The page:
More effective, less toxic treatments for congenital CMV may also be on the horizon. Dr. Choo is working on developing antiviral eardrops to treat CMV-related SNHL. “We’ve shown intratympanic antiviral therapy to be effective in guinea pig models,” he said. “Proof of principle is there.”
Explore This IssueJuly 2014
The search for a safe, effective CMV vaccine also continues. “I think in the not-too-distant future, probably in the next decade, we’ll be seeing some vaccines approach licensure,” Dr. Schleiss said. “But, at the end of the day, even if we have a vaccine that’s licensed, it’s not the end of the story. CMV is a tricky virus.”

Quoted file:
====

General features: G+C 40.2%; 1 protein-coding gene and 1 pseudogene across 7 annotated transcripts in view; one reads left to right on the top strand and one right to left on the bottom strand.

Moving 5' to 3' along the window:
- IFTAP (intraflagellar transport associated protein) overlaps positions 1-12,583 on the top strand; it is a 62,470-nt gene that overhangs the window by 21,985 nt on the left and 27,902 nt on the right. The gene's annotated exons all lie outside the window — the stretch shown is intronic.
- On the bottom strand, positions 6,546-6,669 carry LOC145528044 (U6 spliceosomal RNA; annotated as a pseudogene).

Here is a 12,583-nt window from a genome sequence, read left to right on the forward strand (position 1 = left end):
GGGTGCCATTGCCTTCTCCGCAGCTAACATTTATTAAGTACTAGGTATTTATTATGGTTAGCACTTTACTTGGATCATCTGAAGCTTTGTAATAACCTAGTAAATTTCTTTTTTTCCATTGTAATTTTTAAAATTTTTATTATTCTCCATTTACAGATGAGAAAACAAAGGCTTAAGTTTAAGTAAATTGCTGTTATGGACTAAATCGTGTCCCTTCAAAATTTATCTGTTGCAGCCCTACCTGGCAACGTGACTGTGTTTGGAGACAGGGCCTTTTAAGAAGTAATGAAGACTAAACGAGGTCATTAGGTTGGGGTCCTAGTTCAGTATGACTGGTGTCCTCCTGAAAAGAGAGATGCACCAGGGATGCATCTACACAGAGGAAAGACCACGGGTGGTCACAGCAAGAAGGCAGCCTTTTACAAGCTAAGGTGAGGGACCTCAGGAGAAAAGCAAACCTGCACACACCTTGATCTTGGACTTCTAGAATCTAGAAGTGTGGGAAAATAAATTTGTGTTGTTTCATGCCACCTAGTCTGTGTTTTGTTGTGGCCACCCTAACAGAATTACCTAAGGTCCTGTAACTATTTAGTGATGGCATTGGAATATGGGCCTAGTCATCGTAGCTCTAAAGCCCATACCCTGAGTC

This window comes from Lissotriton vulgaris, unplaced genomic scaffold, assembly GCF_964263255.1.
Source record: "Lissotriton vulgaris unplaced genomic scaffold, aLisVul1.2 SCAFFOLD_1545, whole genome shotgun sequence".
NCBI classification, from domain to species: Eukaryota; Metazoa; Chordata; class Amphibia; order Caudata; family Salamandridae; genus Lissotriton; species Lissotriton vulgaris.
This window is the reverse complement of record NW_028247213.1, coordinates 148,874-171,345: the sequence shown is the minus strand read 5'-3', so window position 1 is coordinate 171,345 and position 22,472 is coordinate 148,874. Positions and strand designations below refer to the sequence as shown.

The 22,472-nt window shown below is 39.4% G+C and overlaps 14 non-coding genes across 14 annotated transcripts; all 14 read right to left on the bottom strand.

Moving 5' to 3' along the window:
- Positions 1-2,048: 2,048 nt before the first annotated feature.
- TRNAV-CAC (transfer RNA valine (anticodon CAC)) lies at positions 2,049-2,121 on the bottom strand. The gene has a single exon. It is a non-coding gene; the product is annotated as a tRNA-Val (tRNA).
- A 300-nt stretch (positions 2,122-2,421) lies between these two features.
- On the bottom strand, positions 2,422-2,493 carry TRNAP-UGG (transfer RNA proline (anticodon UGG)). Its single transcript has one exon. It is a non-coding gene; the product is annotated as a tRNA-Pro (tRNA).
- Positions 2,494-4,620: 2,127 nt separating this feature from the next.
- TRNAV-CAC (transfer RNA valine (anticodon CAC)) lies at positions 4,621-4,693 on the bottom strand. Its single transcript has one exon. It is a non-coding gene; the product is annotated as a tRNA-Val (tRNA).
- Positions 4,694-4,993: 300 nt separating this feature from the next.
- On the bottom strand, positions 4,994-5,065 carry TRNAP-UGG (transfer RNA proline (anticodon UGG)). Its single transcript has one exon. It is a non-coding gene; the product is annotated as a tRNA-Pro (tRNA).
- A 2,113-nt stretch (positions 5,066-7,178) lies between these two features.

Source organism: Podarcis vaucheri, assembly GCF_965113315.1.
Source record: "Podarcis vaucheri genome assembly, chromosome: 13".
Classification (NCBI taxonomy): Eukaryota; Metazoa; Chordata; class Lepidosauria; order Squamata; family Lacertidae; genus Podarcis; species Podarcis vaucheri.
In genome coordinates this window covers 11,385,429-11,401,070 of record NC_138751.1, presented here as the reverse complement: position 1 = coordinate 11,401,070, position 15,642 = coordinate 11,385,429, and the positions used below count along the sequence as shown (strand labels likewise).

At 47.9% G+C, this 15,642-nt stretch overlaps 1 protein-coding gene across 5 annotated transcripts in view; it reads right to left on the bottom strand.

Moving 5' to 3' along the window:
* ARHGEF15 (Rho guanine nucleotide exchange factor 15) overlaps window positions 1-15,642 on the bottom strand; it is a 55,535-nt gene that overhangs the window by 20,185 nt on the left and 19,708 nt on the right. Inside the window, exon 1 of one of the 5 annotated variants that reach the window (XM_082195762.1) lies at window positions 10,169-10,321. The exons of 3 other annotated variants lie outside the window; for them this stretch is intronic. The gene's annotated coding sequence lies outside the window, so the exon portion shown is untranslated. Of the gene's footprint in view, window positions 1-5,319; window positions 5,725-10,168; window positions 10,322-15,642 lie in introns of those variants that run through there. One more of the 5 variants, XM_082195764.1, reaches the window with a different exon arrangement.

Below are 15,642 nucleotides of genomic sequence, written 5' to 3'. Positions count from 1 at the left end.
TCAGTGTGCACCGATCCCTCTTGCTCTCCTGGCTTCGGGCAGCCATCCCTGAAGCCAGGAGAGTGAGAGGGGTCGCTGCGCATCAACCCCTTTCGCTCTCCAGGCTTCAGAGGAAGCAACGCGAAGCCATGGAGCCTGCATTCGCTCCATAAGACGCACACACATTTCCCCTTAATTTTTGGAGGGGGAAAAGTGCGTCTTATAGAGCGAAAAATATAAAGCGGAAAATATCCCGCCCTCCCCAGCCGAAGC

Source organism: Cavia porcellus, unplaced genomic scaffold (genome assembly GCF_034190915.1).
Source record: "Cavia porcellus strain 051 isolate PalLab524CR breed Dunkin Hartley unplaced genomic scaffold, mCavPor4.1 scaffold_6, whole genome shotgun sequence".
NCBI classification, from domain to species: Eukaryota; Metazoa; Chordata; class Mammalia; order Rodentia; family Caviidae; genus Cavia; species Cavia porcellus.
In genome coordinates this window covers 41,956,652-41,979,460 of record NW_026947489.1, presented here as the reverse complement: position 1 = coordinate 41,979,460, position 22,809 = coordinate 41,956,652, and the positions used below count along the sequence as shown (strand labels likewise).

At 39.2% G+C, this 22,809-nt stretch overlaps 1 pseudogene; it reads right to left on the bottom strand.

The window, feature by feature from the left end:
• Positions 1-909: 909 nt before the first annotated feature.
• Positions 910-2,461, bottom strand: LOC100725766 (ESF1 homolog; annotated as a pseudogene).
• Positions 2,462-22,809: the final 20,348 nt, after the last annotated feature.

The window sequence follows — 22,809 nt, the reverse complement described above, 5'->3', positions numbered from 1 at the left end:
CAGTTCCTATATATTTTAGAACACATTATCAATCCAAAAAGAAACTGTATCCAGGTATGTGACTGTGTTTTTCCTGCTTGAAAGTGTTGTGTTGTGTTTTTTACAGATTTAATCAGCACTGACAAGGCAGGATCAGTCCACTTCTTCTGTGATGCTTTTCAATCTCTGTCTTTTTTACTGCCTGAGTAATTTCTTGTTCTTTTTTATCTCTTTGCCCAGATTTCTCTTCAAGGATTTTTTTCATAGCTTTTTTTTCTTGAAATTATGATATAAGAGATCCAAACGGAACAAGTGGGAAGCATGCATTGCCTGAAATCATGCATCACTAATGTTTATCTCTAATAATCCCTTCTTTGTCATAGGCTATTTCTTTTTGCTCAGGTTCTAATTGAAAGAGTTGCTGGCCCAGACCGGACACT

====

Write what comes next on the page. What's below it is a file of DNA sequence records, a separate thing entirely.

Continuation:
While the research continues, early consideration of congenital CMV as a possible etiology of SNHL may help decrease the incidence of SNHL and improve lives. “If you have a child with mild hearing loss and can identify and treat this child early, you may be able to prevent them from developing progressive loss,” Dr. Park said.
Jennifer L.W. Fink is a freelance medical writer based in Wisconsin.